After months of endless infections, mounting deaths and economic collapse, Hawaii residents may finally see the light at the end of an agonizing tunnel.
Dr. Lester Morehead, a hospitalist in the Queen’s Medical Center COVID-19 unit, was the first in the islands to receive the new Pfizer coronavirus vaccine since it was approved last week for emergency use in the U.S.
“I’m honored. I want others to get it too,” Morehead said after receiving the first shot. “It’s very fair to be concerned, but I’m confident in the science. I believe in it and I assure you we need to end this and this is the best way we can do it. My biggest fear is that people won’t get the vaccine.”
Hawaii received its first delivery of COVID-19 vaccines Monday, in what health experts hope will mark a turning point in the state’s battle against the coronavirus, which has sickened nearly 20,000 people and left 274 dead.
The Queen’s Medical Center received a shipment of 975 doses of Pfizer’s COVID-19 vaccine and began immunizing the first five front-line workers — Morehead, two nurses, a respiratory therapist and housekeeping aid — and will ramp up immunizations on Wednesday, when another 3,900 doses are expected to arrive.
“It is a momentous day. Yesterday when we received … the vials of the vaccine, I had tears of joy. It is the first time we see hope as we think about battling this devastating disease,” said Jill Hoggard Green, president and CEO of The Queen’s Health Systems. “We have seen far too much suffering and pain. This gives us a chance to move ahead and get on offense instead of battling the disease from behind.”
Nearly 45,000 more Pfizer vaccines are slated to be shipped to the state this month in addition to 36,000 doses of the Moderna vaccine by year’s end, pending approval from the U.S. Food and Drug Administration. Tripler Army Medical Center received Tuesday its first shipment of the Pfizer coronavirus vaccine and will start giving inoculations Wednesday.
Deborah Lichota, a registered nurse in Queen’s medical intensive care unit and one of the first to get the shots, was relieved to finally see a solution for a long and exhausting pandemic.
“It has been very exhausting and challenging on numerous levels because we as nurses want to save and protect lives and there have been times where we’re at our patients’ bedsides holding their hands when it should be their families and loved ones with them,” she said. “We’ve seen the detrimental outcomes of what this disease does. We’ve seen people who were once very strong become just a fraction of the person that they were and we need to get ahold of this.”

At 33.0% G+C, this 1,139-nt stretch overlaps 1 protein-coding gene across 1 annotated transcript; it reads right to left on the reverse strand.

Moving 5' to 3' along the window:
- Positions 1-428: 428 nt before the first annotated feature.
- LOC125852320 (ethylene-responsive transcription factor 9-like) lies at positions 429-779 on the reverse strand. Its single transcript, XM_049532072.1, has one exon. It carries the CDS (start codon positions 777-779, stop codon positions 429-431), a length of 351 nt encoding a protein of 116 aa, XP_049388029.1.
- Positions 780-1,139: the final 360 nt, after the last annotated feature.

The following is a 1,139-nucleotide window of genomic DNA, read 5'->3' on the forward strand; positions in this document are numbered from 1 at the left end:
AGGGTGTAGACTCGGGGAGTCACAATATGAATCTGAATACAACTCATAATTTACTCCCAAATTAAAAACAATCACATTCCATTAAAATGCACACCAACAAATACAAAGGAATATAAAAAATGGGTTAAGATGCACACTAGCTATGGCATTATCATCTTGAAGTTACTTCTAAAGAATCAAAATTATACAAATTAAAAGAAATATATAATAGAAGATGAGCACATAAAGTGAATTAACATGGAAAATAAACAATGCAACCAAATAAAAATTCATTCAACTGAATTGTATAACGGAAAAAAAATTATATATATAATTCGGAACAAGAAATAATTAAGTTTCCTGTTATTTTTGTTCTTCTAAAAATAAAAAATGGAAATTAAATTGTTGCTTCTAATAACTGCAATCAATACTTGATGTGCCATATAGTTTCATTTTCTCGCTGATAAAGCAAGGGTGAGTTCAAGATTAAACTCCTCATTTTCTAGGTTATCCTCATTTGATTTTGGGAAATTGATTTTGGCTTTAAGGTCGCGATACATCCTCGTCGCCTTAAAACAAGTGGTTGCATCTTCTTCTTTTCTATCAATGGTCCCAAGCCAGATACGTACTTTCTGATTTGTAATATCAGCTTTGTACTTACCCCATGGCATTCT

For “nonbelievers” or anti-vaccine advocates who refuse to get immunized, Lichota said she wishes “they could see the loss of someone’s light” when they develop severe complications of the virus.
“I have been there when somebody is just gasping in order to say their name and we are rushing to give them everything to be able to give them life,” she added. “There are long-term effects that are going to haunt these people forever.”
Charlene Pang, a registered nurse in the infectious disease unit, said the feelings of emotion and stress have been overwhelming for front-line workers.
“These patients come in and they’re very, very sick. Some of them can’t breathe and we’re at the front-line … trying to help them and do everything we can so that they can get better. Some of them don’t, they suffer, (and) some of them die,” she said. “I just hope that many other employees and people decide to get the vaccine. I mean if we can help to save one life, that’s all it’s going to take.”
Hawaii health officials reported 57 new coronavirus infections statewide, bringing the total since the start of the pandemic to 19,480 cases. The state’s official COVID-19 death toll remains at 274 with no new deaths reported.
Ongoing outbreaks have kept Oahu in Tier 2 of Honolulu’s four-tier economic recovery plan. Though Mayor Kirk Caldwell had hoped to move into the less-restrictive Tier 3 by Christmas, rising numbers — partly due to an outbreak at the Halawa Correctional Facility — will continue to restrict residents from gathering in groups of more than five. Caldwell said Tuesday that he’s asked the state not to include Halawa prisoners as part of Oahu’s case count.
Despite ongoing restrictions, health-care workers say the vaccine brings hope to Hawaii.
“For us when we see this as the light at the end of the tunnel, it is,” Lichota said. “We saw it 100 years ago with the flu pandemic how it wiped out people. Fifty-plus years ago we had polio. Then we were able to find a cure for that and that’s where we’re at right now. We need to continue to push through and encourage people to get the vaccine because … we’ve seen what it can do for our population and to prevent diseases that can be so detrimental and deadly.”